Although the story we know of the Monarch Butterfly life cycle has been known for a relatively short time, Monarch Butterflies have acquired many layers of meaning for North Americans. Like butterflies, they can symbolize living in the moment, lightheartedness, and even frivolity. As insects that undergo a complete metamorphosis, they also suggest symbolism of transformation, regeneration, and even rebirth. Additionally, the amazing strength, stamina, and persistence of the king of butterflies can be an example humans want to emulate. The butterflies’ determination to disperse themselves across our continent has made the soft pitter-pat and vivid colors of Monarch Butterfly wings familiar parts of American childhood. Their size and visibility at all stages have made them the insects from which many children learn about the cycle of eggs, caterpillars, pupae, and adult butterflies. Monarchs are impossible to ignore. If these species were threatened with extinction, it would be greatly missed.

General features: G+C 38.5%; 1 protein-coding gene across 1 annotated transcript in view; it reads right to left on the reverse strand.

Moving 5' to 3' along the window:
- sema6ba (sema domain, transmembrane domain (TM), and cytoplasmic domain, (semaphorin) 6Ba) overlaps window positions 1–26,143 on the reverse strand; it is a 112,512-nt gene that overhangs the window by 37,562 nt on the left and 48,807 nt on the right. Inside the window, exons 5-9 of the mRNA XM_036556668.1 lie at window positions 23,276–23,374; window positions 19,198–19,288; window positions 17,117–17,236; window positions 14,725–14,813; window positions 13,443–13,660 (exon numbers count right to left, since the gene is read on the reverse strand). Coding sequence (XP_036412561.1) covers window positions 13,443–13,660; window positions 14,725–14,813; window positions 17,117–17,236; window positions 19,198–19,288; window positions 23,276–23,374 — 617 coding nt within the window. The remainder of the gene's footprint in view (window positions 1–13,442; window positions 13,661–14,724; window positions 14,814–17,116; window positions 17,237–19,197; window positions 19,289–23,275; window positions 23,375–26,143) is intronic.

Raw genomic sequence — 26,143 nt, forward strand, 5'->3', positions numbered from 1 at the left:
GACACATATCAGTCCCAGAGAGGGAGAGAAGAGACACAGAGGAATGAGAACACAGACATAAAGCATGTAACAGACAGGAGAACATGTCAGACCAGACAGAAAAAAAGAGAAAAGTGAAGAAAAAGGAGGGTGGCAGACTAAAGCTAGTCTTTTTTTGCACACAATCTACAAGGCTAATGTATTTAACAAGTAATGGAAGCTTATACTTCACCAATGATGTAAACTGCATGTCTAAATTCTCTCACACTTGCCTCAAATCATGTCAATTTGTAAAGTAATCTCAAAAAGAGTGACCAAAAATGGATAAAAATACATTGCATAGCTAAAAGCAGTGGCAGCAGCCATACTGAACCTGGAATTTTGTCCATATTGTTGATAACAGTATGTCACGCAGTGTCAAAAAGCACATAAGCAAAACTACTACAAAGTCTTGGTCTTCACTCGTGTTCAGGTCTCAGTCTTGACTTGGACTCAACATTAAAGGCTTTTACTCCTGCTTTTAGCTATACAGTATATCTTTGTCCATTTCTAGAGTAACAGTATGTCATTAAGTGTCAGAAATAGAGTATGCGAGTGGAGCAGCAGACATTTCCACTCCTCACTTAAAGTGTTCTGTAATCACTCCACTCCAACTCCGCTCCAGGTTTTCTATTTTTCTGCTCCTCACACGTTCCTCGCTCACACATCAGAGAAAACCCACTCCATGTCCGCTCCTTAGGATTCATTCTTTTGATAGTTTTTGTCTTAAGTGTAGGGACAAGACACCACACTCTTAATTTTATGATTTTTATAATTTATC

This makes any decline in Monarch Butterfly population numbers a matter of concern and the population numbers have declined. Between 1990 and 2020, the U.S. Fish and Wildlife Service estimated, North America may have lost about a billion butterflies. In Mexico, where Monarch Butterfly cities once spread through the 45 acres of the Monarch Butterfly Biosphere Reserve, in 2013 the butterflies used only about 1.7 acres. That was enough to make Danaus plexippusa species of special concern in Canada.
In the United States, enough Monarchs are still flying that the species has not been added to the Endangered Species List. Many people think it belongs there. In California, observers estimated that about 29 thousand butterflies hibernated in 2020. Some claim that, by comparison, about 4.5 million wintered in California every year in the 1980s. Californians feel that their Monarch Butterfly population has reached critically low levels. Even though the decline in the western population is linked to a slight rebound in the eastern population, where butterfly counts estimate that Monarch numbers may have risen back to 2007 levels, North America is still missing a lot of butterflies.